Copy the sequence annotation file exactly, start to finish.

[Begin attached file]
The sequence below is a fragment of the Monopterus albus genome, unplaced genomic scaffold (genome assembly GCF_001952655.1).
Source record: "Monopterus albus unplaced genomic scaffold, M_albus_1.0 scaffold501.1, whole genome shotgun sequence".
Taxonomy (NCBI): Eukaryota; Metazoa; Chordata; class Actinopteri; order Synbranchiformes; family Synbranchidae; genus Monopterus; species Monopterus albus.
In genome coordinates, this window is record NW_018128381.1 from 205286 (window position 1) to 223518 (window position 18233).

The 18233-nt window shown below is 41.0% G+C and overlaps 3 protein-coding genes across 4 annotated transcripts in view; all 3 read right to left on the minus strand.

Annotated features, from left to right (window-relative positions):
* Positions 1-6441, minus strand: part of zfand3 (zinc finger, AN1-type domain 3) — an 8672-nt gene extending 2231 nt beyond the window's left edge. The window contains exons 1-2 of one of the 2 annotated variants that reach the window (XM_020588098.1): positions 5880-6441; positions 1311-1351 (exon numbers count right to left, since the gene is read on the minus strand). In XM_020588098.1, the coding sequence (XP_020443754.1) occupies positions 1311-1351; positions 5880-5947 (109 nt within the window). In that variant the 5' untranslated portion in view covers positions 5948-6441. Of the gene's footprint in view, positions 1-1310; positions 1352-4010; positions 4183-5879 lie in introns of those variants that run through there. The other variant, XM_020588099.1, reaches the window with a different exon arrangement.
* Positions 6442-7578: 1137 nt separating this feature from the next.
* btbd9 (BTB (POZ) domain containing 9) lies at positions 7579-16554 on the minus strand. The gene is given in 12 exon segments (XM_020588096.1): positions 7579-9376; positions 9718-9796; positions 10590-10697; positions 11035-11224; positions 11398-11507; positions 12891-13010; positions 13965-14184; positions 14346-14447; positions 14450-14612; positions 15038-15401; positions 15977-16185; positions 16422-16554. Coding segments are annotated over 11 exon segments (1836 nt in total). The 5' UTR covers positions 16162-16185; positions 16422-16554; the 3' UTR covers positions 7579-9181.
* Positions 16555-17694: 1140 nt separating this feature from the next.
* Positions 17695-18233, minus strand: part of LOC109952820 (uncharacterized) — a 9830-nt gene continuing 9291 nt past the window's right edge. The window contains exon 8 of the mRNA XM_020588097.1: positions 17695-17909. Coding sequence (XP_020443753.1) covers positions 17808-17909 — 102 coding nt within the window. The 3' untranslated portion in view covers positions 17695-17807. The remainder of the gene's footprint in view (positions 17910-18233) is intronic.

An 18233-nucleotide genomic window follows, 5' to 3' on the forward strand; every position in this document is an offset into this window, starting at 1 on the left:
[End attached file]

The sequence below is a fragment of the Monopterus albus genome, unplaced genomic scaffold (genome assembly GCF_001952655.1).
Source record: "Monopterus albus unplaced genomic scaffold, M_albus_1.0 scaffold501.1, whole genome shotgun sequence".
Taxonomy (NCBI): Eukaryota; Metazoa; Chordata; class Actinopteri; order Synbranchiformes; family Synbranchidae; genus Monopterus; species Monopterus albus.
In genome coordinates, this window is record NW_018128381.1 from 205286 (window position 1) to 223518 (window position 18233).

The 18233-nt window shown below is 41.0% G+C and overlaps 3 protein-coding genes across 4 annotated transcripts in view; all 3 read right to left on the minus strand.

Annotated features, from left to right (window-relative positions):
* Positions 1-6441, minus strand: part of zfand3 (zinc finger, AN1-type domain 3) — an 8672-nt gene extending 2231 nt beyond the window's left edge. The window contains exons 1-2 of one of the 2 annotated variants that reach the window (XM_020588098.1): positions 5880-6441; positions 1311-1351 (exon numbers count right to left, since the gene is read on the minus strand). In XM_020588098.1, the coding sequence (XP_020443754.1) occupies positions 1311-1351; positions 5880-5947 (109 nt within the window). In that variant the 5' untranslated portion in view covers positions 5948-6441. Of the gene's footprint in view, positions 1-1310; positions 1352-4010; positions 4183-5879 lie in introns of those variants that run through there. The other variant, XM_020588099.1, reaches the window with a different exon arrangement.
* Positions 6442-7578: 1137 nt separating this feature from the next.
* btbd9 (BTB (POZ) domain containing 9) lies at positions 7579-16554 on the minus strand. The gene is given in 12 exon segments (XM_020588096.1): positions 7579-9376; positions 9718-9796; positions 10590-10697; positions 11035-11224; positions 11398-11507; positions 12891-13010; positions 13965-14184; positions 14346-14447; positions 14450-14612; positions 15038-15401; positions 15977-16185; positions 16422-16554. Coding segments are annotated over 11 exon segments (1836 nt in total). The 5' UTR covers positions 16162-16185; positions 16422-16554; the 3' UTR covers positions 7579-9181.
* Positions 16555-17694: 1140 nt separating this feature from the next.
* Positions 17695-18233, minus strand: part of LOC109952820 (uncharacterized) — a 9830-nt gene continuing 9291 nt past the window's right edge. The window contains exon 8 of the mRNA XM_020588097.1: positions 17695-17909. Coding sequence (XP_020443753.1) covers positions 17808-17909 — 102 coding nt within the window. The 3' untranslated portion in view covers positions 17695-17807. The remainder of the gene's footprint in view (positions 17910-18233) is intronic.

An 18233-nucleotide genomic window follows, 5' to 3' on the forward strand; every position in this document is an offset into this window, starting at 1 on the left: